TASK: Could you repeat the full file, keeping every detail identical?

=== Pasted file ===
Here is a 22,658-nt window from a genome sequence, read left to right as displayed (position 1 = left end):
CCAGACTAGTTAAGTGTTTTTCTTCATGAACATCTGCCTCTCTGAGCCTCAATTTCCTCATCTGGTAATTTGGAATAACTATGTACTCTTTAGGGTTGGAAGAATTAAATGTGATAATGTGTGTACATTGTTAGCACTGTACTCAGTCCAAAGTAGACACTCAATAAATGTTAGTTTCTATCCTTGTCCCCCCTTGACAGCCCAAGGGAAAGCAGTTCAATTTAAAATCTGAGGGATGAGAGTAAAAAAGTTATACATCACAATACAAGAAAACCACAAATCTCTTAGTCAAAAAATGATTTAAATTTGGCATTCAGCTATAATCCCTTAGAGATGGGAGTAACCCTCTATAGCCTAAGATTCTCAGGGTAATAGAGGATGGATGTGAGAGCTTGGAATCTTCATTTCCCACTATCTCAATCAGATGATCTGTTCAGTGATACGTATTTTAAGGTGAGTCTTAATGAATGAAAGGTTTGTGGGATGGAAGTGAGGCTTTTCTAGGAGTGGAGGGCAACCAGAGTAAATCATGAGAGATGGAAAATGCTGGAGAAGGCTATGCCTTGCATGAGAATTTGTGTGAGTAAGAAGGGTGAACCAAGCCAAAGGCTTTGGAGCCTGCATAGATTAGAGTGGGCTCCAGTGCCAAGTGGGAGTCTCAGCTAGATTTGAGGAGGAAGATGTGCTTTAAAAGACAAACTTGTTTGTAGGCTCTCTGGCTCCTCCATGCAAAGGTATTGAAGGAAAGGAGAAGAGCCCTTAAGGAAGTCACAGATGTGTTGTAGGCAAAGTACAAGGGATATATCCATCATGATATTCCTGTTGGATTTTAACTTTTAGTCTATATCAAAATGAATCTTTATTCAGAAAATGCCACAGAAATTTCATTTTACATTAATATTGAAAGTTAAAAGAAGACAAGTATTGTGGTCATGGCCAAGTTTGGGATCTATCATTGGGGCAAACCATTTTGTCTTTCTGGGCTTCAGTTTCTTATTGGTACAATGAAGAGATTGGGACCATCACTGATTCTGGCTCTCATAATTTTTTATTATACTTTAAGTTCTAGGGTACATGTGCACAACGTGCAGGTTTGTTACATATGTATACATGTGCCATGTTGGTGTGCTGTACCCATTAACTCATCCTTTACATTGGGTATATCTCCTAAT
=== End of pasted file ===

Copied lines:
Here is a 22,658-nt window from a genome sequence, read left to right as displayed (position 1 = left end):
CCAGACTAGTTAAGTGTTTTTCTTCATGAACATCTGCCTCTCTGAGCCTCAATTTCCTCATCTGGTAATTTGGAATAACTATGTACTCTTTAGGGTTGGAAGAATTAAATGTGATAATGTGTGTACATTGTTAGCACTGTACTCAGTCCAAAGTAGACACTCAATAAATGTTAGTTTCTATCCTTGTCCCCCCTTGACAGCCCAAGGGAAAGCAGTTCAATTTAAAATCTGAGGGATGAGAGTAAAAAAGTTATACATCACAATACAAGAAAACCACAAATCTCTTAGTCAAAAAATGATTTAAATTTGGCATTCAGCTATAATCCCTTAGAGATGGGAGTAACCCTCTATAGCCTAAGATTCTCAGGGTAATAGAGGATGGATGTGAGAGCTTGGAATCTTCATTTCCCACTATCTCAATCAGATGATCTGTTCAGTGATACGTATTTTAAGGTGAGTCTTAATGAATGAAAGGTTTGTGGGATGGAAGTGAGGCTTTTCTAGGAGTGGAGGGCAACCAGAGTAAATCATGAGAGATGGAAAATGCTGGAGAAGGCTATGCCTTGCATGAGAATTTGTGTGAGTAAGAAGGGTGAACCAAGCCAAAGGCTTTGGAGCCTGCATAGATTAGAGTGGGCTCCAGTGCCAAGTGGGAGTCTCAGCTAGATTTGAGGAGGAAGATGTGCTTTAAAAGACAAACTTGTTTGTAGGCTCTCTGGCTCCTCCATGCAAAGGTATTGAAGGAAAGGAGAAGAGCCCTTAAGGAAGTCACAGATGTGTTGTAGGCAAAGTACAAGGGATATATCCATCATGATATTCCTGTTGGATTTTAACTTTTAGTCTATATCAAAATGAATCTTTATTCAGAAAATGCCACAGAAATTTCATTTTACATTAATATTGAAAGTTAAAAGAAGACAAGTATTGTGGTCATGGCCAAGTTTGGGATCTATCATTGGGGCAAACCATTTTGTCTTTCTGGGCTTCAGTTTCTTATTGGTACAATGAAGAGATTGGGACCATCACTGATTCTGGCTCTCATAATTTTTTATTATACTTTAAGTTCTAGGGTACATGTGCACAACGTGCAGGTTTGTTACATATGTATACATGTGCCATGTTGGTGTGCTGTACCCATTAACTCATCCTTTACATTGGGTATATCTCCTAAT